US 4614458 A
A permanently-installed system of intakes and conduits for removing accumulated sediment from the bottom of a watercourse includes a pattern of spaced slurry intakes of flared shape, connected by a conduit network to suction pumps. The intakes have sides sloping toward an opening at an angle at least as great as an angle at which the sediment will slide, whereby the sediment is caused to accumulate, between intermittent operations of the system, at a lowermost portion of the intake. A quantity of sediment is thereby concentrated in the flow path for removal. A cowling and anti-vortex fin structure supports a movable valve plug to permit sequential operation of individual intakes. The cowling and sloping sides, together with the anti-vortex fins cause a horizontal flow of water across the bottom to sweep sediment toward the intakes. A plurality of spaced rods protect the intakes from clogging due to entry of large pieces of debris.
1. A permanent dredging system for maintaining a desired bottom contour across an area of a watercourse by intermittent removal of accumulating sediment, the accumulating sediment defining an accumulation contour higher than the desired contour, the system comprising:
a plurality of spaced slurry intakes mounted in a matrix pattern at least as low as said bottom depth, the intakes being spaced at least in two dimensions such that the plurality of intakes remove sediment from an area having a substantial length and width, and each of said intakes being an upwardly-directed funnel having sides sloping inward at an angle at least as great as an angle at which said sediment will slide, the funnel having a central flow opening;
a conduit network in fluid communication with the openings of the slurry intakes; and,
a suction pump connected to the conduit network, operable to draw fluid and sediment into the intakes, whereby operation of the suction pump removes materials at and between the intakes, approaching the desired bottom contour.
2. The system of claim 1, wherein each of the slurry intakes includes a cowl body over the central flow opening thereof, the cowl body being wider than the opening and narrower than the funnel, the cowl body being spaced from the funnel by a plurality of supporting fins, a downwardly-directed portion of the cowl body being substantially parallel to said sloping sides, the space between the cowl body and the funnel defining a limited access to the central flow opening.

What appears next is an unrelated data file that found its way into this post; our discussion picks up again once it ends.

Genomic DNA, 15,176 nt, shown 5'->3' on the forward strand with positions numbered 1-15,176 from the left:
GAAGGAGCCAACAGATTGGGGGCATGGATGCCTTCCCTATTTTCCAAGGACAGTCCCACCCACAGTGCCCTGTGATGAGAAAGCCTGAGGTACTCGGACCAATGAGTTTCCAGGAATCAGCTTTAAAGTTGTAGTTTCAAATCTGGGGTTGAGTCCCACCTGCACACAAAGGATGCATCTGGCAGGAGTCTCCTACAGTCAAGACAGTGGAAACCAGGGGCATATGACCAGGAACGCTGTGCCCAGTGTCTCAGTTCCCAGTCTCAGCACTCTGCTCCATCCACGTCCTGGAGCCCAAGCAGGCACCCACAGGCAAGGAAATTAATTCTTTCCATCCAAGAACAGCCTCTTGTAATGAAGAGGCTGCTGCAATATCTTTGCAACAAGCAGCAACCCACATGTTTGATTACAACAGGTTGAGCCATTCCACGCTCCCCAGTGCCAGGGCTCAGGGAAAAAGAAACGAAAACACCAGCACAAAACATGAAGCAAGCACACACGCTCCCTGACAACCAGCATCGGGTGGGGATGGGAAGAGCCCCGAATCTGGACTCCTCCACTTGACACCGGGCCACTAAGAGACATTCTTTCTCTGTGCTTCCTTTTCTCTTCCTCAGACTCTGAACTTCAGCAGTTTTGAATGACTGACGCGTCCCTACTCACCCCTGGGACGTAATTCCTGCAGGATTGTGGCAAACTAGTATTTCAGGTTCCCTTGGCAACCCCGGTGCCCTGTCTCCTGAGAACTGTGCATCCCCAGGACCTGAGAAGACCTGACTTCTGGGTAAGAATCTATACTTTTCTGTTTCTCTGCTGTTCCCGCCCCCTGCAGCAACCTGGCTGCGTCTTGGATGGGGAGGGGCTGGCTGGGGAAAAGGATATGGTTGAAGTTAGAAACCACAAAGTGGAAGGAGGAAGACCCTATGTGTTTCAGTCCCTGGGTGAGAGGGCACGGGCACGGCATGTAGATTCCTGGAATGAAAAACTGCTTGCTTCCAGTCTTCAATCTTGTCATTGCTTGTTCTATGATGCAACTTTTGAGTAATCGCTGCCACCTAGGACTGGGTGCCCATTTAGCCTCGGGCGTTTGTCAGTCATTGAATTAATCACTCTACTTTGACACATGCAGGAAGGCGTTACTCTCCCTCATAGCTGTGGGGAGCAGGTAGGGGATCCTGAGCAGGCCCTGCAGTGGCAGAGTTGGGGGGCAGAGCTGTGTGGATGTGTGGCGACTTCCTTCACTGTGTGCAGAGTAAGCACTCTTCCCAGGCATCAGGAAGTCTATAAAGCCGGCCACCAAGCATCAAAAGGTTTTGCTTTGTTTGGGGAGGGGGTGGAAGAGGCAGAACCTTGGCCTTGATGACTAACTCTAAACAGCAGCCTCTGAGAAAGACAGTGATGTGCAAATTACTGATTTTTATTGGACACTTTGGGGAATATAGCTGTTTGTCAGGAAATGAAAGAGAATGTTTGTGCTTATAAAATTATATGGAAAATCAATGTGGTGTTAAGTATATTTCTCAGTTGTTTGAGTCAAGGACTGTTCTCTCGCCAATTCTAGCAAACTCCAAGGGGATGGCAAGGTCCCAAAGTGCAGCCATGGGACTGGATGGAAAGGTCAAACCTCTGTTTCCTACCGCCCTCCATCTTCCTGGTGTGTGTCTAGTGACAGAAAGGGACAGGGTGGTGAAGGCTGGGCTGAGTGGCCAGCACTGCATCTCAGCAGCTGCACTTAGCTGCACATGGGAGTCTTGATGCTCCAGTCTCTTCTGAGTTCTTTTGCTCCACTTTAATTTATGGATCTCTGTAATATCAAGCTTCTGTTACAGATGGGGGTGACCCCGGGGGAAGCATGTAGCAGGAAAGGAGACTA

3. The system of claim 2, wherein the supporting fins are radially directed with respect to the central flow opening, whereby the cowl body and fins define a substantially-horizontal vortex-free flowpath.
4. The system of claim 2, further comprising a plurality of protective bars connecting the cowl body and sloping sides.
5. The system of claim 2, further comprising a movable valve plug operable in a first position to seal the flow opening and movable to a second position at least partly clear of the flow opening.
6. The system of claim 5, further comprising hydraulic drive means operable to move the valve plug between said first and second positions.
7. A permanent dredging system for maintaining a desired bottom contour across an area of a watercourse by intermittent removal of accumulating sediment, the accumulating sediment defining an accumulation contour higher than the desired contour, the system comprising:
a plurality of spaced slurry intakes mounted in a matrix pattern at least as low as said bottom depth, the intakes being spaced at least in two dimensions, and each of said intakes being an upwardly-directed funnel having sides sloping inward at an angle at least as great as an angle at which said sediment will slide, the funnel having a central flow opening;
a conduit network in fluid communication with the openings of the slurry intakes;
a suction pump connected to the conduit network, operable to draw fluid and sediment into the intakes; and,
a controller operable to sequentially open at least one of the plurality of fluid intakes for a predetermined interval, and thereafter to close at least one of the plurality of intakes, and open at least one other of said plurality of intakes.
8. The system of claim 1, wherein the funnel has an outer span of at least 20-40 feet (6.1-12.2 meters).
9. The system of claim 8, wherein the funnel has an outer span of about 30 feet (9.1 meters) and said central flow opening is about 3-6 feet (0.9-1.8 meters).
10. The system of claim 1, further comprising means for discharging the fluid and sediment into a recovery area.
11. The system of claim 1, wherein the suction pump is installed below a surface of said watercourse, at substantially equal elevation with the fluid intakes.
12. A method for clearing sediment from a bottom of a watercourse, comprising the steps of:
installing a network of upwardly-directed funnel-shaped intakes at least as low as a desired depth of a bottom of the watercourse, the intakes being connectable in fluid communication with a suction pump, the intakes being spaced in at least two dimensions and having structure defining an at least partly horizontal flowpath, the structure including a funnel shaped upper wall of the intake and a conical cowling having a lower wall parallel to and spaced above said upper wall of the intake; and,